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Biden To Nominate Christine Wormuth As 1st Female Secretary Of The Army

Christine Wormuth testifies on Capitol Hill in March 2015 during her tenure as undersecretary of defense for policy. Wormuth is President Biden's pick for secretary of the Army.
Gabriella Demczuk
Getty Images
Christine Wormuth testifies on Capitol Hill in March 2015 during her tenure as undersecretary of defense for policy. Wormuth is President Biden's pick for secretary of the Army.

President Biden will nominate Christine Wormuth to be the next secretary of the Army, the White House announced Monday. She would be the first woman to serve in that role if confirmed by the Senate.

Wormuth has an extensive background in foreign policy and national security, and notably served as undersecretary of defense for policy — the third most senior civilian position in the Department of Defense — during the Obama administration.

Defense Secretary Lloyd Austin described her in a statement as a "true patriot with a dedicated career in service to America and our nation's security."

"As the former Under Secretary of Defense for Policy, Christine advanced the department's counter-ISIS campaign and the rebalance to Asia, and her deep expertise will be critical in addressing and deterring today's global threats, including the pacing challenge from China and nation-state threats emanating from Russia, Iran, and North Korea," Austin said. "I have no doubt that, if confirmed, she will lead our soldiers and represent their families with honor and integrity as the Secretary of the Army."

Wormuth joined the Obama administration in 2009 as the principal deputy assistant secretary of defense for homeland defense and civil support, and also served as the senior director for defense policy on the National Security Council.

Currently, she is the director of the International Security and Defense Policy Center at the Rand Corp., a nonprofit think tank, and teaches as an adjunct professor in Georgetown University's graduate program in security studies.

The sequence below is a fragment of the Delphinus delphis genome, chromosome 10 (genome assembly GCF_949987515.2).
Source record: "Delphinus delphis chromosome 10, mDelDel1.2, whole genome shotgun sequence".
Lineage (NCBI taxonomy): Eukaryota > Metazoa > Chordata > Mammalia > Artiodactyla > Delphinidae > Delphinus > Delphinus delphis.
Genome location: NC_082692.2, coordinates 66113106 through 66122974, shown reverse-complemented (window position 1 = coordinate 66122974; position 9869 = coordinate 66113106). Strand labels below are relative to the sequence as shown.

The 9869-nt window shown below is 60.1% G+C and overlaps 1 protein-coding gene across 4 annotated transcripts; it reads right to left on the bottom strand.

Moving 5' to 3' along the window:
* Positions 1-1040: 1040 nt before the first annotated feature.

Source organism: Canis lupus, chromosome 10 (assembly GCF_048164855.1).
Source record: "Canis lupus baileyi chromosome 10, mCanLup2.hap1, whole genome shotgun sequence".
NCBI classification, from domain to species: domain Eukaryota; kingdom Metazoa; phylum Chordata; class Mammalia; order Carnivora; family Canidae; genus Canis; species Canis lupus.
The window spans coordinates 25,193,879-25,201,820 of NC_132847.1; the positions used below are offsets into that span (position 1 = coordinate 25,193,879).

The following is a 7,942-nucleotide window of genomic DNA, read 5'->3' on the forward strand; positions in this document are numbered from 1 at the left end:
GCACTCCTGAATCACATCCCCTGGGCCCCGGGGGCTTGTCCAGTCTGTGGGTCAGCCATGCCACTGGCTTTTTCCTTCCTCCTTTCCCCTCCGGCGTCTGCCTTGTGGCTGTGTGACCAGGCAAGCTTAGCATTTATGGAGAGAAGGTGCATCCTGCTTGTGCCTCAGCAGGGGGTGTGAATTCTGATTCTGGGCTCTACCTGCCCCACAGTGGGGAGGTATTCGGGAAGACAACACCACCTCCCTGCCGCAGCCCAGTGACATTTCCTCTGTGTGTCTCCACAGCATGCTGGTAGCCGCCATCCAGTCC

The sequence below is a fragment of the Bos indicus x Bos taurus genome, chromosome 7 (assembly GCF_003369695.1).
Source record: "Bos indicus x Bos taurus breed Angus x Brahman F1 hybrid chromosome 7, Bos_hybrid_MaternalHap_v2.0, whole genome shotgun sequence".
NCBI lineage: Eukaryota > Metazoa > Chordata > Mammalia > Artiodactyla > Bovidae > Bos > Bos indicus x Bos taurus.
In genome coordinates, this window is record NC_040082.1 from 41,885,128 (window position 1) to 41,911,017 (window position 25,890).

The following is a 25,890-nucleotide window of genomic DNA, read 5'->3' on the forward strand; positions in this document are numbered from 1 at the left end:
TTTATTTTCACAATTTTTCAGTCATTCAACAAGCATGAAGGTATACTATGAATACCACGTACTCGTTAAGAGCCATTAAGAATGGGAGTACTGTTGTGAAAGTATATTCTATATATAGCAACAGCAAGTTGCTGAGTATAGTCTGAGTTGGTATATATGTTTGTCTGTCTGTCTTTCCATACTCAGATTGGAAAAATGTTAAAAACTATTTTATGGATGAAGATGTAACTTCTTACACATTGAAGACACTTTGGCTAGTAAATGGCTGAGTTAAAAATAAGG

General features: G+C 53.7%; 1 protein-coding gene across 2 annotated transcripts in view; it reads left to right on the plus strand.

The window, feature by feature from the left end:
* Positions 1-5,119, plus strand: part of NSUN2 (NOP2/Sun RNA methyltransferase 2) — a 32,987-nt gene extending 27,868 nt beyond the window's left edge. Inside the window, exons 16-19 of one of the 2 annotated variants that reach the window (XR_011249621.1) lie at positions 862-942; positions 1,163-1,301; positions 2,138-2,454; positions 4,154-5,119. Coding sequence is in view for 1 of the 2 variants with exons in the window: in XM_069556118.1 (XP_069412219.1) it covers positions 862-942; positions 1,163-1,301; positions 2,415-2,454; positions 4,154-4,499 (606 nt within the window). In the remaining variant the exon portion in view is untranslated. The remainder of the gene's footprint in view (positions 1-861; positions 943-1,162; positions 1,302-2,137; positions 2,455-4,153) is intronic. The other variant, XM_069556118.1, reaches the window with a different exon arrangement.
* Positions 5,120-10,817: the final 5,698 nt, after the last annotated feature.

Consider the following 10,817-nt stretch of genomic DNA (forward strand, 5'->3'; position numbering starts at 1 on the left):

Wormuth led the Biden-Harris Defense Agency Review team during the presidential transition in January, the White House noted, and is a two-time recipient of the Department of Defense Medal for Distinguished Public Service.

She also serves on the honorary advisory board of the Leadership Council for Women in National Security, a coalition established in 2019 to "promote concrete solutions to the national security gender gap."

Wormuth's nomination is being cheered by many as a milestone in the notoriously male-dominated field.

Kathleen Hicks, who made history this year when she was confirmed as the first woman as deputy secretary of defense, said it "puts another big crack in the glass ceiling."

"She is a capable, deeply experienced and committed leader who will support our soldiers, their families, and our nation," Hicks tweeted.

Wormuth was one of 11 individuals — several of them women — that Biden announced his intent to nominate to positions in national security and law enforcement on Monday.

They include Christy Abizaid for director of the National Counterterrorism Center, Marcela Escobari for assistant administrator for Latin America and the Caribbean at the U.S. Agency for International Development and Anne Milgram for administrator at the Drug Enforcement Administration.

In other nominations for key positions, the administration has also tapped Susanna Blume to be the director of cost assessment and program evaluation at the Defense Department and former U.S. Rep. Gil Cisneros, D-Calif., as the department's undersecretary of defense, personnel and readiness.

"Christine Wormuth, Gil Cisneros, and Susanna Blume represent decades of combined expertise in national security, and are well positioned to take on the crises we face in the current moment and prepare ourselves for the threats of tomorrow," Austin said. "I urge the Senate to confirm them soon, so that they can take up this critical work."

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Rachel Treisman (she/her) is a writer and editor for the Morning Edition live blog, which she helped launch in early 2021.